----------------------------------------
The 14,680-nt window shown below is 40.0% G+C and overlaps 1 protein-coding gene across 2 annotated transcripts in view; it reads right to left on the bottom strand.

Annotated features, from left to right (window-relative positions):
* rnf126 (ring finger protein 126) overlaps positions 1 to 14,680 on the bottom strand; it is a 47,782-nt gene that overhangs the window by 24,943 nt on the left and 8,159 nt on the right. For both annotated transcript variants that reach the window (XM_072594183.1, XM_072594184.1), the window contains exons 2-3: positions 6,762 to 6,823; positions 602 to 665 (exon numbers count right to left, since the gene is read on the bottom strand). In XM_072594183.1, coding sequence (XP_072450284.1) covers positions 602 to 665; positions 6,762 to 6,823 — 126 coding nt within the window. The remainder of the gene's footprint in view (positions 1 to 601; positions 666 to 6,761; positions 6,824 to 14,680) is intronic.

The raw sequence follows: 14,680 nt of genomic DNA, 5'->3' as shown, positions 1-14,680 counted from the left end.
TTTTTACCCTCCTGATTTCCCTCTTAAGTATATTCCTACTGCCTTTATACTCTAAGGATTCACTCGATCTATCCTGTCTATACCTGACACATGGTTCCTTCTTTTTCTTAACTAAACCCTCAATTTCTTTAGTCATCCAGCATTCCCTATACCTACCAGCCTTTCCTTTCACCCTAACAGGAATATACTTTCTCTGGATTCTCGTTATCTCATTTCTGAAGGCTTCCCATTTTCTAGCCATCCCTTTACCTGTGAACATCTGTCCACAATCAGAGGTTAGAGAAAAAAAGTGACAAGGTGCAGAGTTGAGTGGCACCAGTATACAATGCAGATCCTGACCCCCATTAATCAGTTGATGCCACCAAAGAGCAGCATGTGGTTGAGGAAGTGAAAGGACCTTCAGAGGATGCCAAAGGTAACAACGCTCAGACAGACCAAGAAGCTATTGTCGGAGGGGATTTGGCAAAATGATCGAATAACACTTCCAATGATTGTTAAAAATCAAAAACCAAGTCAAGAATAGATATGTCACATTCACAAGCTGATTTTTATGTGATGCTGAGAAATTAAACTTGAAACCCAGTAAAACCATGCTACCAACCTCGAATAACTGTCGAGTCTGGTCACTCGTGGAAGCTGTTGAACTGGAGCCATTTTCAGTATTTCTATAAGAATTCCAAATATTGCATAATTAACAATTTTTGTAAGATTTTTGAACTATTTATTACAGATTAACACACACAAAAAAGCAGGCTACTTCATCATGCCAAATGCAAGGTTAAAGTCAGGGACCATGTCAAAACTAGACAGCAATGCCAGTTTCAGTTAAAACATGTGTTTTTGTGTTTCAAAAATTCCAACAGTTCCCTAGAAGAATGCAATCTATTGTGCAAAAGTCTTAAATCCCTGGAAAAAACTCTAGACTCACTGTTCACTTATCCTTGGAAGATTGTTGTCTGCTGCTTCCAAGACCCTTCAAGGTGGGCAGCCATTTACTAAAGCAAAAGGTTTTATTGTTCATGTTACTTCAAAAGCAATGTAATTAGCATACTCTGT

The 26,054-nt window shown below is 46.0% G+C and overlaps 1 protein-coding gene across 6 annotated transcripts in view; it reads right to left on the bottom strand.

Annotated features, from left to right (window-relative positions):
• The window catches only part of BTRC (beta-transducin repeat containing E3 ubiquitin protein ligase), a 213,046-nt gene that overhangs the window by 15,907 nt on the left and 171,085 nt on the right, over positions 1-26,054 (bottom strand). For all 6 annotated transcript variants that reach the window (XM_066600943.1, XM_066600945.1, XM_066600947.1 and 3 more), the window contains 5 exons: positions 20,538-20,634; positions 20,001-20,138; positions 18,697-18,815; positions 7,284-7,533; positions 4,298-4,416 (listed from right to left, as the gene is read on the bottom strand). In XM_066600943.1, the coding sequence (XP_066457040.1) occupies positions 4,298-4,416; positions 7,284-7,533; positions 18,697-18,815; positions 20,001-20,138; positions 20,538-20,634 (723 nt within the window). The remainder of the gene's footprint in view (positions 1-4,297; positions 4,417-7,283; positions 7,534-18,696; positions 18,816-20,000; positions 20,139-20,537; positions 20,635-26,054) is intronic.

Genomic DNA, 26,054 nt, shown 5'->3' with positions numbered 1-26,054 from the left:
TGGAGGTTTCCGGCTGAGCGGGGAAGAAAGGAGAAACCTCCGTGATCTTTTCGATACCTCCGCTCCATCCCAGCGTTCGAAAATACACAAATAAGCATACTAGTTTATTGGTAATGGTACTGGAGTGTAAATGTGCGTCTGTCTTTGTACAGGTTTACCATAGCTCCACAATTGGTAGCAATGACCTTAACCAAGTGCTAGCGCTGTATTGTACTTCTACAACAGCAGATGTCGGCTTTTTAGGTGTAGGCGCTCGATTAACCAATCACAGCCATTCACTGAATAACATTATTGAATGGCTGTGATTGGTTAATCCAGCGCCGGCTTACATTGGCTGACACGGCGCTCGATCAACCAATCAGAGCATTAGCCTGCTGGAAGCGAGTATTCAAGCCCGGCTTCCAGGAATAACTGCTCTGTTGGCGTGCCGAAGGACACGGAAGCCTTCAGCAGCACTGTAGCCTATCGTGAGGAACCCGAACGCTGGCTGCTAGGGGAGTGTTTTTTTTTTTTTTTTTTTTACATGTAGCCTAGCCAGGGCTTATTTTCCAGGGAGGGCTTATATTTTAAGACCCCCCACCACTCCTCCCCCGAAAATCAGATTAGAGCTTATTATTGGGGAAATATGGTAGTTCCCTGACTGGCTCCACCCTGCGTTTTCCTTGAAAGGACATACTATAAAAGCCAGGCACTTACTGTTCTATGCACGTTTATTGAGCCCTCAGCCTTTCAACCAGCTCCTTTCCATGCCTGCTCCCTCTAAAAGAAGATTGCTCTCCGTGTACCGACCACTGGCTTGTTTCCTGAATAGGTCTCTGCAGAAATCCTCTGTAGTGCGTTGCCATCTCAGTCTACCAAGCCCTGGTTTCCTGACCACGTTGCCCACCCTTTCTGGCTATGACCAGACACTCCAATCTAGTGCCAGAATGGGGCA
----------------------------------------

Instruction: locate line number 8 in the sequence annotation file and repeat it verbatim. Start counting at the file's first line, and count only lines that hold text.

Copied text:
• The window catches only part of BTRC (beta-transducin repeat containing E3 ubiquitin protein ligase), a 213,046-nt gene that overhangs the window by 15,907 nt on the left and 171,085 nt on the right, over positions 1-26,054 (bottom strand). For all 6 annotated transcript variants that reach the window (XM_066600943.1, XM_066600945.1, XM_066600947.1 and 3 more), the window contains 5 exons: positions 20,538-20,634; positions 20,001-20,138; positions 18,697-18,815; positions 7,284-7,533; positions 4,298-4,416 (listed from right to left, as the gene is read on the bottom strand). In XM_066600943.1, the coding sequence (XP_066457040.1) occupies positions 4,298-4,416; positions 7,284-7,533; positions 18,697-18,815; positions 20,001-20,138; positions 20,538-20,634 (723 nt within the window). The remainder of the gene's footprint in view (positions 1-4,297; positions 4,417-7,283; positions 7,534-18,696; positions 18,816-20,000; positions 20,139-20,537; positions 20,635-26,054) is intronic.